Why you should believe the Hamilton hype
Victoria Palace Theatre
Believe the hype: there's plenty of it. Ever since Lin-Manuel Miranda's hip-opera made its Broadway debut two years ago, it's been a cult phenomenon, catapulting Alexander Hamilton, previously America's most overlooked Founder, into one of its most revered overnight. Many Brits have been playing the soundtrack on repeat in eager anticipation of a West End transfer and now it's finally here. But will audiences be as fond over the Pond?
Well, of course we will, we enjoy a good tune even if it's at our expense, and Hamilton is packed with them. It grips you from its opening line, as Vice President and arch rival Aaron Burr intones, “How does a bastard, orphan, son of a whore and a Scotsman dropped in the middle of a forgotten spot in the Caribbean by providence, impoverished in squalor, grow up to be a hero and a scholar?” It's one man's remarkable story that encapsulates the ambition and audacity of the early days of the United States.
Anyone familiar with the music will already be acquainted with the multi-layered wordplay, so delicious in songs like Satisfied, a number as much about unquenchable lust as it is about ambition. They'll also be in awe of the sheer amount of information it imparts, condensing as it does an 800-page biography by Ron Chernow and nearly 30 years of American history into two hours and 45 minutes of theatre. Don't go in tired.
But to appreciate what a technical challenge Hamilton is, it has to be seen to be believed. There's an astounding vocal dexterity required to spit a treatise on foreign policy or the rules of an 18th century duel but this company is well up to the task. Assembled over a year, the London cast look like they're been working together for years, rather than months. The title role is expertly occupied by recent RADA graduate Jamael Westman, a rangy south Londoner with questionable facial fuzz. Yet, there's something utterly compelling about this statuesque diamond-in-the-rough. He feels like an authentic underdog.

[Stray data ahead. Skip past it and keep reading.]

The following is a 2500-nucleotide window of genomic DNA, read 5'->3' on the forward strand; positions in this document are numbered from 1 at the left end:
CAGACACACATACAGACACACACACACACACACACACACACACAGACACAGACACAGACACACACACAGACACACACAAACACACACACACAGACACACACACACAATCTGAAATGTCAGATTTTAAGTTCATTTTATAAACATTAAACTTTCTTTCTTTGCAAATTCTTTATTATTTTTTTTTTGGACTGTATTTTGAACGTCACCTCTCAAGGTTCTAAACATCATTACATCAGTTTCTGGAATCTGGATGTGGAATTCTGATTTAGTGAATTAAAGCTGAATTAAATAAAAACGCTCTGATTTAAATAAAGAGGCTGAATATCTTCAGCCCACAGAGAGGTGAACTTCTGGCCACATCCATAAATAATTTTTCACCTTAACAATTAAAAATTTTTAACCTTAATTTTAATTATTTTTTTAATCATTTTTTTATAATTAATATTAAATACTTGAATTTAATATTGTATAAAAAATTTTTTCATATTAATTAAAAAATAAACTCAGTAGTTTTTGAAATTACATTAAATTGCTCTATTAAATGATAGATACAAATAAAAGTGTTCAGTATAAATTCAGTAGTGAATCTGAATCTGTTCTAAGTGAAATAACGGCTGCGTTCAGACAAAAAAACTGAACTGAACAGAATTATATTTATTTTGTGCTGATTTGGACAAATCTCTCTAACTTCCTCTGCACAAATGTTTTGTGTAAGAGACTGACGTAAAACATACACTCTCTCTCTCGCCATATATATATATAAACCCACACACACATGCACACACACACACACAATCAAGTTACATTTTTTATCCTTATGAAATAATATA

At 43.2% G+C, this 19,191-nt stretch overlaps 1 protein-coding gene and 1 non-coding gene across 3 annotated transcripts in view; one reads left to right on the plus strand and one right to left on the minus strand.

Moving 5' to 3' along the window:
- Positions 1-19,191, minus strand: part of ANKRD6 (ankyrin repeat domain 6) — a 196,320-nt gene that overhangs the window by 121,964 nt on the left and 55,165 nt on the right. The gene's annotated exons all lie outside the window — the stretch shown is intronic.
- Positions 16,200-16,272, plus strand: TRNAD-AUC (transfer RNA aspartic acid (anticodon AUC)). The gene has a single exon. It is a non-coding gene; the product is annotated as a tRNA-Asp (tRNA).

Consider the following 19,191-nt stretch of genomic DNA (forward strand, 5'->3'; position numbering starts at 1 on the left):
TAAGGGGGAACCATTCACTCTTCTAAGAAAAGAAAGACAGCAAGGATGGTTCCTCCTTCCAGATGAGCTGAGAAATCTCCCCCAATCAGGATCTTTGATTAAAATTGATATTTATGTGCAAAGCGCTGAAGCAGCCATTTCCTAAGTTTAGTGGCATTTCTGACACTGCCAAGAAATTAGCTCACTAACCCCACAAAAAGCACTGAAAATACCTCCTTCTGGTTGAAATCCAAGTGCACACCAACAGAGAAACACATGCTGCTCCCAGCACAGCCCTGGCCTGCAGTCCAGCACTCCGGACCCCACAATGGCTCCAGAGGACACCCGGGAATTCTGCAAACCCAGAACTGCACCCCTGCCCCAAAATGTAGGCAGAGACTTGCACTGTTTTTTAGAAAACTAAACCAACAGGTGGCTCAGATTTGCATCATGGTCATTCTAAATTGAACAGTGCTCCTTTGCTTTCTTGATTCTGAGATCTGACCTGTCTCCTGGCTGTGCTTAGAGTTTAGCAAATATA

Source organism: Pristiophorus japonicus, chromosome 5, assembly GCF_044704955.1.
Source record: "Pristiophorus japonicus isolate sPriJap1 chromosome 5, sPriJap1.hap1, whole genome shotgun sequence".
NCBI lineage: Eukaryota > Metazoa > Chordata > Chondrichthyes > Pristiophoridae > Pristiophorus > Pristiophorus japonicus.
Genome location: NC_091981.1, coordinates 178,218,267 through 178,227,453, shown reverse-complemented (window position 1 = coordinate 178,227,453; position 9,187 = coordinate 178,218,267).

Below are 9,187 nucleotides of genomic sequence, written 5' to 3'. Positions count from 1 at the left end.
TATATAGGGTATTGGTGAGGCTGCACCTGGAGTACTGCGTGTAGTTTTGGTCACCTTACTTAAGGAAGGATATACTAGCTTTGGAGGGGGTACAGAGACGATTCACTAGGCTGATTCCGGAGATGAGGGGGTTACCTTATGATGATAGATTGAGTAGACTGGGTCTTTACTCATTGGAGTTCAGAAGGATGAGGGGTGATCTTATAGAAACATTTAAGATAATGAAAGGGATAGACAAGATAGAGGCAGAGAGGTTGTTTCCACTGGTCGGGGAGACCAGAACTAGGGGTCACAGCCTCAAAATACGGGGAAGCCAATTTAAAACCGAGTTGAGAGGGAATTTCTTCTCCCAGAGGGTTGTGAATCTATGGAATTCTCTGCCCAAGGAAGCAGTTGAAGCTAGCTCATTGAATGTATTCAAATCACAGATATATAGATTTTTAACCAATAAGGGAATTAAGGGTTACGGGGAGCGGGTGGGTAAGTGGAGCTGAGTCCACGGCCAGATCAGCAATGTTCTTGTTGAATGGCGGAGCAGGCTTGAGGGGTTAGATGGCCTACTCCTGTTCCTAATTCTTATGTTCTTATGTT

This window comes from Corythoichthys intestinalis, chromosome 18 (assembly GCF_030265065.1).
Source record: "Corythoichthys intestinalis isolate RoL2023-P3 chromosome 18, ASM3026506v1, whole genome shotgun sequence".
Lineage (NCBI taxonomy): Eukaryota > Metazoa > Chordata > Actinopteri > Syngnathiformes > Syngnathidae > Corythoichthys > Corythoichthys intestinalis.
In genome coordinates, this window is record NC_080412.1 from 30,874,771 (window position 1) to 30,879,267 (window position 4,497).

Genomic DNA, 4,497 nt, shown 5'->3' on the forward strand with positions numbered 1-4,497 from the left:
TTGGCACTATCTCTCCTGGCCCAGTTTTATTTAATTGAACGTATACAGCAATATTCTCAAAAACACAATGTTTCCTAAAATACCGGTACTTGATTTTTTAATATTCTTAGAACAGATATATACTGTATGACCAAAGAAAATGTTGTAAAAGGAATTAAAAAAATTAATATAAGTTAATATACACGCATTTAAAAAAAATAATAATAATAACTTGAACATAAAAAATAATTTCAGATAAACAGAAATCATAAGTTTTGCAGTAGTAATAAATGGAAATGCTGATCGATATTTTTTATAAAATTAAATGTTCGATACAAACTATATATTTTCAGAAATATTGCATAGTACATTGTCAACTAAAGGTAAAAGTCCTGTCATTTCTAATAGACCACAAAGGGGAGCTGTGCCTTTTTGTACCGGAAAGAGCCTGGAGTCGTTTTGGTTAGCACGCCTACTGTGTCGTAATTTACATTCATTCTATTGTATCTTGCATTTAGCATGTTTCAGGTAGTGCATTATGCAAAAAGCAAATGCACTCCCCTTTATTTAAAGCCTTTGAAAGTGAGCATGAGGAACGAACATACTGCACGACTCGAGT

Michael Jibson steals every scene he's in as a blinged up King George III, and even raises a few ironic cheers (he's booed on Broadway, apparently). A more understated tyrant than expected, he arches a disdainful eyebrow at audience members while draped in furs. “Awesome! Wow!” he sneers nasally, on the news of the newly-established land of the free. Jason Pennycooke is another highlight as a flamboyant Thomas Jefferson, dressed as a Purple Rain-era Prince on his return from a cushy post as ambassador to France trilling, “What I'd miss?”
Aside from a grubby brick facade and occasional office detritus, there isn't much set to speak of, just the cast dancing like dervishes in period dress, which only serves to enhance the entrepreneurial spirit of the story. While there are some show tunes sprinkled about, it's no happy accident that hip hop and R&B forms the core of the score. As the language of struggle and hardship, it's the perfect vehicle to carry Hamilton's own rags-to-riches tale. To hammer the point home, the cast is deliberately diverse, a glorious vision of a modern immigrant nation. “I'm just like my country, I'm young scrappy and hungry, and I'm not throwing away my shot,” they chorus.
It's a progressive piece of theatre, but it will endure long after these politically-charged times of ours. Hamilton, a flawed hero, may have set up the nation's first bank, but Miranda doesn't shy away from his arrogance and serial womanising either. His son Philip's death, in a duel defending his father's honour, is universally devastating.
“Who lives, who dies, who tells your story?” is the final refrain, and one that follows the audience out of the theatre. Hamilton resonates, not just because it's a great story or even because it's innovative, though it is both of those things. It's a phenomenon because of its humanity.
You may know the history, you may even know the soundtrack, but there's nothing quite like being in the room where Hamilton happens.
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